Supreme Court Rules Obama NLRB Recess Appointments Illegal; Trumpka Downplays Impact

WASHINGTON —By a 9-0 vote, the U.S. Supreme Court ruled that Democratic President Barack Obama illegally made three “recess appointments” in 2012 to the National Labor Relations Board – virtually throwing out the hundreds of NLRB cases those appointees voted on.

Obama appointed the three members during a 3-day Senate recess between short pro-formasessions.  Justice Stephen Breyer said that time was too short to make the moves.  Breyer did not mention the Senate GOP filibusters that forced Obama’s hand.

 Though the court’s ruling tosses out at least 120 past NLRB decisions, because the three members were “illegal,” AFL-CIO President Richard Trumka downplayed its impact.  Trumka said that since the board now has five legal members, it can go ahead with its business.  The ruling “clears up the legal landscape,” Trumka, who has a law degree, said.

He also said Obama was right, even when the court said the president was wrong.

Obama “made the recess appointments because obstructionism by Republican senators was about to make the NLRB inoperable.  The president did the right thing and acted on solid legal authority in making these appointments.  Had he not acted, millions of workers would have been deprived of their rights under our labor laws,” Trumka stated.

But the board itself differed with Trumka.  It said it will have to revisit the cases on which the recess appointees vote

And the Communications Workers, whose president, Larry Cohen, led the successful lobbying which forced the Senate to later change its rules and confirm Obama’s NLRB nominees, said the court’s decision just shows the need for even more rules changes there – to stop the filibusters on legislation, for example.

 “The Senate functions under archaic procedures that must change,” CWA said.  The Senate “has the right to set its own rules” but it’s the only “democratic meeting” – from a city council on up – where you need a super-majority of 60 votes out of 100 senators to act.

 “We have seen the consequences of this rule…The Senate’s constitutional duty is to review the president’s nominees through ‘advice and consent’ — not use parliamentary tricks to impede his policy agenda.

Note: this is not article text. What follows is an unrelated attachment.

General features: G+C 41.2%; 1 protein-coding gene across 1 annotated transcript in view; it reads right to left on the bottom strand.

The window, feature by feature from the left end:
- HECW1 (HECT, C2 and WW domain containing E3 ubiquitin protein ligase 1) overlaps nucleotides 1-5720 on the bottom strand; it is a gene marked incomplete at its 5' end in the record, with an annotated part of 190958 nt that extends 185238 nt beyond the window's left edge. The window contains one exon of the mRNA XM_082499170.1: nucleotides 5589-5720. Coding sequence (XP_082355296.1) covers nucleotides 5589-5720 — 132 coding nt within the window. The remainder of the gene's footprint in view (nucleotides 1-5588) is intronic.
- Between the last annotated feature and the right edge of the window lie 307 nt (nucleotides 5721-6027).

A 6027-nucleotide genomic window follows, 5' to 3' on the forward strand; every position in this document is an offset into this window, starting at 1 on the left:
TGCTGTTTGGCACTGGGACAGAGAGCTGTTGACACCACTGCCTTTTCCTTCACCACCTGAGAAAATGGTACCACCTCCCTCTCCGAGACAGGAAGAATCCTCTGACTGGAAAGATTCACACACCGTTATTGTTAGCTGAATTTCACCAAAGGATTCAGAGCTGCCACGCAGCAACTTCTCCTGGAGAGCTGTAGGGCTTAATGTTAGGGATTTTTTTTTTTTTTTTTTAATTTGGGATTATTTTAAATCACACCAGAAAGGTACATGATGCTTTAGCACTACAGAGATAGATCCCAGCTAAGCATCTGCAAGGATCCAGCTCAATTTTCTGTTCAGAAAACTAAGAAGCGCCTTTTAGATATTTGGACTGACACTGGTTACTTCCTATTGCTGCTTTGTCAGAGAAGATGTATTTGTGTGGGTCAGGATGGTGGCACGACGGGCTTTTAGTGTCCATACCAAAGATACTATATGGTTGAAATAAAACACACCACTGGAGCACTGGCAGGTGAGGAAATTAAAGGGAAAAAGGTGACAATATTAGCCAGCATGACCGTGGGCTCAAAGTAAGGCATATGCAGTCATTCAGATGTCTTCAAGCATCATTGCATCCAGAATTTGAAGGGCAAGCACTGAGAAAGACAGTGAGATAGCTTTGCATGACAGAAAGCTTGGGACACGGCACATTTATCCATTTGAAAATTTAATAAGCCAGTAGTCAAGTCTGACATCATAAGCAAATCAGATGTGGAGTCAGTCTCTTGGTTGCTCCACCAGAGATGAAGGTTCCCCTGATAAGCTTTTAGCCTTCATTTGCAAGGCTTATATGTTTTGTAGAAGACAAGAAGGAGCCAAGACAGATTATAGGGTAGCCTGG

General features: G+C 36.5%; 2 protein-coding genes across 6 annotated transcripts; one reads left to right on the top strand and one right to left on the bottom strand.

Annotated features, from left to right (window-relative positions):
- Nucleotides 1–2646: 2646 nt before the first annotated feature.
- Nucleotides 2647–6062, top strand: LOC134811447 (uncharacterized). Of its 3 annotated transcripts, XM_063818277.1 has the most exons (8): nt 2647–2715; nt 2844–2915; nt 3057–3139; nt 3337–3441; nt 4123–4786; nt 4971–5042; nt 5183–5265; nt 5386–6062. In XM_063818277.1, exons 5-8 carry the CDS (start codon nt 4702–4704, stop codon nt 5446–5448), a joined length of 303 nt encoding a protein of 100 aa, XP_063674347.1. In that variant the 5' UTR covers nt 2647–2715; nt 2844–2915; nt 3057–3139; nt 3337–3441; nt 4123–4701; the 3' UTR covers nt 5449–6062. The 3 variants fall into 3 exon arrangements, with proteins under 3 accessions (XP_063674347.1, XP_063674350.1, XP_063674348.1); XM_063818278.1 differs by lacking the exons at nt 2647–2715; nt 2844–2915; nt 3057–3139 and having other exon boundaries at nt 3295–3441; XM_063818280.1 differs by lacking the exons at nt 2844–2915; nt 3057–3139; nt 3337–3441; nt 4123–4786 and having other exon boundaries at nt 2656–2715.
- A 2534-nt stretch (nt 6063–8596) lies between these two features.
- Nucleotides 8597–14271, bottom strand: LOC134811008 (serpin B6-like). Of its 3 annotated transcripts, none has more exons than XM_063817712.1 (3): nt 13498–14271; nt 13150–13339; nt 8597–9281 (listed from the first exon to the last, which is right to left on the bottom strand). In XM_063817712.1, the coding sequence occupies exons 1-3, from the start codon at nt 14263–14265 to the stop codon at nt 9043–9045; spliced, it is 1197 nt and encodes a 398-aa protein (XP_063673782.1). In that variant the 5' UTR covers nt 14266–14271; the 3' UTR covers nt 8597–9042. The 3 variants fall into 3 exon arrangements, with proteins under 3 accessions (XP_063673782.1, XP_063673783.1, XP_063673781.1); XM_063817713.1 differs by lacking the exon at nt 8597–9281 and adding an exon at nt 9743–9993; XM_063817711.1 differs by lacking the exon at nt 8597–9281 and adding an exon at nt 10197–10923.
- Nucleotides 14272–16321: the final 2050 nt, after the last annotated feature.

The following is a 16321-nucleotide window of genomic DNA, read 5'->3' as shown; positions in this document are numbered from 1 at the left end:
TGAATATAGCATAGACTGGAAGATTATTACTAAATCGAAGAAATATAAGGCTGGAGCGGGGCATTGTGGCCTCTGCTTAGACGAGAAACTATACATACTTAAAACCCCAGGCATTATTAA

“For thousands of workers, this decision has real-life consequences. Some 120 decisions made by the National Labor Relations Board in the period contested by the Noel Canning lawsuit may be challenged and justice for thousands of workers will be delayed, and in practice, denied,” CWA concluded.

Breyer didn’t even mention the delays.  He concentrated on when the Senate is in session – and when it isn’t.

For purposes of the Recess Appointments clause” of the Constitution, “the Senate is in session when it says that it is, provided that, under its own rules, it retains the capacity to transact Senate business,” Breyer wrote in the ruling.   “This standard is consistent with the Constitution’s broad delegation of authority to the Senate to determine how and when to conduct its business, as recognized by this court’s precedents.

Although the Senate’s own determination of when it is and is not in session should be given great weight, the court’s deference cannot be absolute.  When the Senate is without capacity to act, under its own rules, it is not in session even if it so declares.

 But “under the standard set forth here, the Senate was in session during the pro-forma sessions at issue.  It said it was in session, and Senate rules make clear the Senate retained the power to con­duct business.  The Senate could have conducted business simply bypassing a unanimous consent agreement.  In fact, it did so…

“Because the Senate was in session during its pro-forma sessions, the president made the recess appointments at issue during a 3-day recess.  Three days is too short a time to bring a recess within the scope of the clause, so the president lacked the authority to make those appointments,” Breyer said.  He said 10 days is long enough to allow “recess” namings.

 Obama appointed the three “recess” NLRB members after the Senate GOP filibustered his regular nominees, preventing the 5-member board from ruling on anything because it didn’t have a quorum.  The political controversy never came up in the Supreme Court argument last year, nor in Breyer’s decision on behalf of his colleagues. 

Noel Canning Co., a Washington state bottling company, used the recess appointees issue to challenge the legality of NLRB-imposed penalties as a result of a Teamsters Local 760 organizing drive.   Backed by a wide array of business groups, Noel Canning won.  And other firms have used the case to challenge the NLRB’s legal authority.  The board, which now has five legal members, will have to revisit those decisions.

 “The Supreme Court has today decided the Noel Canning case,” NLRB Chairman Mark Gaston Pearce said in a statement.   “We are analyzing the impact the court’s decision has on cases in which the January 2012 recess appointees participated.   Today, the board has a full contingent of five Senate-confirmed members who are prepared to fulfill our responsibility to enforce the National Labor Relations Act.  The agency is committed to resolving any cases affected by today’s decision as expeditiously as possible.”